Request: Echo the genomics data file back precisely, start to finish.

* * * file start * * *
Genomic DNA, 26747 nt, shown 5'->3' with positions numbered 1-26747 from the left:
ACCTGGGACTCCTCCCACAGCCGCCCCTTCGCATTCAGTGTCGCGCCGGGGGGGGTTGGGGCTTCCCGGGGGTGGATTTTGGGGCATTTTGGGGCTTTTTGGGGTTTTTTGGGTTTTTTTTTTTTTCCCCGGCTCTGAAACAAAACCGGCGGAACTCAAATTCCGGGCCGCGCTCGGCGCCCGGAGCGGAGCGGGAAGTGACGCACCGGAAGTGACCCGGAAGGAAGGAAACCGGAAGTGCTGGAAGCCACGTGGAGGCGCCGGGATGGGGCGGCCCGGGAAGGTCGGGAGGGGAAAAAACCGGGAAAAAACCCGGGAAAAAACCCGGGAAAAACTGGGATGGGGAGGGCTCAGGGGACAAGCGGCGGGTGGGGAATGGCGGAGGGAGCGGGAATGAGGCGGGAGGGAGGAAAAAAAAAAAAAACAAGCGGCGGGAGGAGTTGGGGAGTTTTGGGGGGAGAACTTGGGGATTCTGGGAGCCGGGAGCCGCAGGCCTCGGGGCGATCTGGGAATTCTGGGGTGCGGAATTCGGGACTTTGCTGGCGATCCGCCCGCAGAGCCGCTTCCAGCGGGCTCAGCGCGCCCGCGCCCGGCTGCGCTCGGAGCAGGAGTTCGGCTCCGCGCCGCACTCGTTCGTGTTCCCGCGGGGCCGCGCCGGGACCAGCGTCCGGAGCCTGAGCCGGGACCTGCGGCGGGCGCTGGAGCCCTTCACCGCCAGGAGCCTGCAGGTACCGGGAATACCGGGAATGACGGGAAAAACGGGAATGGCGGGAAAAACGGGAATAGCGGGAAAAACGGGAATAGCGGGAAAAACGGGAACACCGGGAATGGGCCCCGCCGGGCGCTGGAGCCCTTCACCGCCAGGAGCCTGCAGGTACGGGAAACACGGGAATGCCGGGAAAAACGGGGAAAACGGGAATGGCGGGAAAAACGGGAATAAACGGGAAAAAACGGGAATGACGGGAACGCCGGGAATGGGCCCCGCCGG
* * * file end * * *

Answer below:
Genomic DNA, 26747 nt, shown 5'->3' with positions numbered 1-26747 from the left:
ACCTGGGACTCCTCCCACAGCCGCCCCTTCGCATTCAGTGTCGCGCCGGGGGGGGTTGGGGCTTCCCGGGGGTGGATTTTGGGGCATTTTGGGGCTTTTTGGGGTTTTTTGGGTTTTTTTTTTTTTCCCCGGCTCTGAAACAAAACCGGCGGAACTCAAATTCCGGGCCGCGCTCGGCGCCCGGAGCGGAGCGGGAAGTGACGCACCGGAAGTGACCCGGAAGGAAGGAAACCGGAAGTGCTGGAAGCCACGTGGAGGCGCCGGGATGGGGCGGCCCGGGAAGGTCGGGAGGGGAAAAAACCGGGAAAAAACCCGGGAAAAAACCCGGGAAAAACTGGGATGGGGAGGGCTCAGGGGACAAGCGGCGGGTGGGGAATGGCGGAGGGAGCGGGAATGAGGCGGGAGGGAGGAAAAAAAAAAAAAACAAGCGGCGGGAGGAGTTGGGGAGTTTTGGGGGGAGAACTTGGGGATTCTGGGAGCCGGGAGCCGCAGGCCTCGGGGCGATCTGGGAATTCTGGGGTGCGGAATTCGGGACTTTGCTGGCGATCCGCCCGCAGAGCCGCTTCCAGCGGGCTCAGCGCGCCCGCGCCCGGCTGCGCTCGGAGCAGGAGTTCGGCTCCGCGCCGCACTCGTTCGTGTTCCCGCGGGGCCGCGCCGGGACCAGCGTCCGGAGCCTGAGCCGGGACCTGCGGCGGGCGCTGGAGCCCTTCACCGCCAGGAGCCTGCAGGTACCGGGAATACCGGGAATGACGGGAAAAACGGGAATGGCGGGAAAAACGGGAATAGCGGGAAAAACGGGAATAGCGGGAAAAACGGGAACACCGGGAATGGGCCCCGCCGGGCGCTGGAGCCCTTCACCGCCAGGAGCCTGCAGGTACGGGAAACACGGGAATGCCGGGAAAAACGGGGAAAACGGGAATGGCGGGAAAAACGGGAATAAACGGGAAAAAACGGGAATGACGGGAACGCCGGGAATGGGCCCCGCCGG